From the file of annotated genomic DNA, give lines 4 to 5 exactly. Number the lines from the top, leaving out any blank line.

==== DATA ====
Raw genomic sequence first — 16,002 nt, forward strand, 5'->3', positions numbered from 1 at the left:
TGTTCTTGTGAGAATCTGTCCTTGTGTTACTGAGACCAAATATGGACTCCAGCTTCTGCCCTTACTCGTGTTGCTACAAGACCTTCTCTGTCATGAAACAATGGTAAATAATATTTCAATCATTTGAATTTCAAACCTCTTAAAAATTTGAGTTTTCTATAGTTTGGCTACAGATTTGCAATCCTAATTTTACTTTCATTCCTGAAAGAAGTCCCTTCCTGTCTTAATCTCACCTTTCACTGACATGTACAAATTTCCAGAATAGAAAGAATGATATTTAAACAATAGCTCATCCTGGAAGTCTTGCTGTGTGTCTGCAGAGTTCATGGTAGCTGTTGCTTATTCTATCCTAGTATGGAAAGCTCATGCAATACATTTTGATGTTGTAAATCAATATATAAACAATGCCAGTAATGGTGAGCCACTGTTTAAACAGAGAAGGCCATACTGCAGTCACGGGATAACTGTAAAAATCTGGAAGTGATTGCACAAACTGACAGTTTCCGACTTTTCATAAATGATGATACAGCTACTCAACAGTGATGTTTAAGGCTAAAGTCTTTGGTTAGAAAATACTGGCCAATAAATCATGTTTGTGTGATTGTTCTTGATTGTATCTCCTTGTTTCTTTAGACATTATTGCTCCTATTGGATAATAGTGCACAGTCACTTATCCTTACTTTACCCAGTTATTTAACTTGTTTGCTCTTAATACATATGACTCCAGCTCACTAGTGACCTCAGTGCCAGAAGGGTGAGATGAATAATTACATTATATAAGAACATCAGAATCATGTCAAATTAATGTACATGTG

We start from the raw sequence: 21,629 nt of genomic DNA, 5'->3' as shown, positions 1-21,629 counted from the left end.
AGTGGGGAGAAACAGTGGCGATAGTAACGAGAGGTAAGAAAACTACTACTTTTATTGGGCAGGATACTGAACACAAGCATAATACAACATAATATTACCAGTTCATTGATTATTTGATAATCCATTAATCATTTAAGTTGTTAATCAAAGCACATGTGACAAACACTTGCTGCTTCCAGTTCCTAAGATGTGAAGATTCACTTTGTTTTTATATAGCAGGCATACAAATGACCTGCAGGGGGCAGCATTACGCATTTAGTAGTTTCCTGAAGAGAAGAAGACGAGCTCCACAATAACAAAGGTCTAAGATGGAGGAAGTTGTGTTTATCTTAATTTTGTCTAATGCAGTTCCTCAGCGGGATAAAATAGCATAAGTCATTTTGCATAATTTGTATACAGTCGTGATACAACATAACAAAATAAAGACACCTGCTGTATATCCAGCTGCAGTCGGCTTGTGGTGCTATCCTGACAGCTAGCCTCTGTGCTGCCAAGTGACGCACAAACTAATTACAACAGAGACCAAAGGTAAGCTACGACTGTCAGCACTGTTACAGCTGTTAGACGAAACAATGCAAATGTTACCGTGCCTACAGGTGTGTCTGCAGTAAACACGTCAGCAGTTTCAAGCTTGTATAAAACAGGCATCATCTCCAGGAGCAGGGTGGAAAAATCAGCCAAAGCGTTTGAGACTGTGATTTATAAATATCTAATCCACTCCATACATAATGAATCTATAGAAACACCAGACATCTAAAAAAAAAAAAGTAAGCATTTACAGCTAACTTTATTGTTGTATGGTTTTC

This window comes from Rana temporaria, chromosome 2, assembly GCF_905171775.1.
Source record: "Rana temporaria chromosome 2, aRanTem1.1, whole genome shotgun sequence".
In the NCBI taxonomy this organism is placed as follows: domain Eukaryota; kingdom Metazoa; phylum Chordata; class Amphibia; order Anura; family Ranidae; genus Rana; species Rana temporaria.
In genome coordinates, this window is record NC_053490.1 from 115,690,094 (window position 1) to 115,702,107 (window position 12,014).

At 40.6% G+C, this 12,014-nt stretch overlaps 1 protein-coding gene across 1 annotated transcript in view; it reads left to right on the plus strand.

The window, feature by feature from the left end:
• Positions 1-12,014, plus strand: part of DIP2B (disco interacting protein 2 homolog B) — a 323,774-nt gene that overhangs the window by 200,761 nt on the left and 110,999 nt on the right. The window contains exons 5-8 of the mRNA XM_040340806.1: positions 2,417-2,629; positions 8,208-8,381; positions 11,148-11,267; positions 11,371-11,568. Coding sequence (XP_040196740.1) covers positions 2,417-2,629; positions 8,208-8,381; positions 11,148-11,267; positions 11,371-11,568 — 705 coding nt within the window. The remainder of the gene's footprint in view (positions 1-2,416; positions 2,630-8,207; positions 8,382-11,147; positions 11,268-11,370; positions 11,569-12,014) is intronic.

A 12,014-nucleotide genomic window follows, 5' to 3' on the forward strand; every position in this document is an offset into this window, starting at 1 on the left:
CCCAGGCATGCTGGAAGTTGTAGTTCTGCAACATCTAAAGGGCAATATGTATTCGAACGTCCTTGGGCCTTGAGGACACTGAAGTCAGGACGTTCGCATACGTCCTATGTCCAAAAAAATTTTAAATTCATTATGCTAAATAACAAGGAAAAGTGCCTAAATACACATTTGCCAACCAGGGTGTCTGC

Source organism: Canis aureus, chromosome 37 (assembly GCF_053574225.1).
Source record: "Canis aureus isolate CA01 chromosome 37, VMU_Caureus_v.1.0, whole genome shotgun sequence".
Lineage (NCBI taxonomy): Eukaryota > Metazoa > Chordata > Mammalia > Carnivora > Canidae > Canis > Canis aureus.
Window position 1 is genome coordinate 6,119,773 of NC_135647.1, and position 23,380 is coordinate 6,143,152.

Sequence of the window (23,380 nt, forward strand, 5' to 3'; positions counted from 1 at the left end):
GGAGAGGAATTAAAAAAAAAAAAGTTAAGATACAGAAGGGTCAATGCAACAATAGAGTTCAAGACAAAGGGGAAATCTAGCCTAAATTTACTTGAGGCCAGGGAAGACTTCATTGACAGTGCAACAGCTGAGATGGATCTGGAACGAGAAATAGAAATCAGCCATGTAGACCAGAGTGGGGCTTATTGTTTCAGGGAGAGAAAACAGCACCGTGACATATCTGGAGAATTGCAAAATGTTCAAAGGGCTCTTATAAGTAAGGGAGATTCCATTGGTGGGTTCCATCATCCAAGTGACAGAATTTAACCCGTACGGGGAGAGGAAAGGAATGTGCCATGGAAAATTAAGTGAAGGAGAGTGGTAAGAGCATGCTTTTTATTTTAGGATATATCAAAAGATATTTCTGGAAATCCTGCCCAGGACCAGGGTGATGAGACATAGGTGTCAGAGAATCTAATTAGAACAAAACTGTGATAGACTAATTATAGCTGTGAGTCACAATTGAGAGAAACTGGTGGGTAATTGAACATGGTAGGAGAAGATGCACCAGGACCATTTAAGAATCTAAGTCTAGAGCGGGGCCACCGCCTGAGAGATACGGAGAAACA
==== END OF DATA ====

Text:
AGTGGGGAGAAACAGTGGCGATAGTAACGAGAGGTAAGAAAACTACTACTTTTATTGGGCAGGATACTGAACACAAGCATAATACAACATAATATTACCAGTTCATTGATTATTTGATAATCCATTAATCATTTAAGTTGTTAATCAAAGCACATGTGACAAACACTTGCTGCTTCCAGTTCCTAAGATGTGAAGATTCACTTTGTTTTTATATAGCAGGCATACAAATGACCTGCAGGGGGCAGCATTACGCATTTAGTAGTTTCCTGAAGAGAAGAAGACGAGCTCCACAATAACAAAGGTCTAAGATGGAGGAAGTTGTGTTTATCTTAATTTTGTCTAATGCAGTTCCTCAGCGGGATAAAATAGCATAAGTCATTTTGCATAATTTGTATACAGTCGTGATACAACATAACAAAATAAAGACACCTGCTGTATATCCAGCTGCAGTCGGCTTGTGGTGCTATCCTGACAGCTAGCCTCTGTGCTGCCAAGTGACGCACAAACTAATTACAACAGAGACCAAAGGTAAGCTACGACTGTCAGCACTGTTACAGCTGTTAGACGAAACAATGCAAATGTTACCGTGCCTACAGGTGTGTCTGCAGTAAACACGTCAGCAGTTTCAAGCTTGTATAAAACAGGCATCATCTCCAGGAGCAGGGTGGAAAAATCAGCCAAAGCGTTTGAGACTGTGATTTATAAATATCTAATCCACTCCATACATAATGAATCTATAGAAACACCAGACATCTAAAAAAAAAAAAGTAAGCATTTACAGCTAACTTTATTGTTGTATGGTTTTC

This window comes from Rana temporaria, chromosome 2, assembly GCF_905171775.1.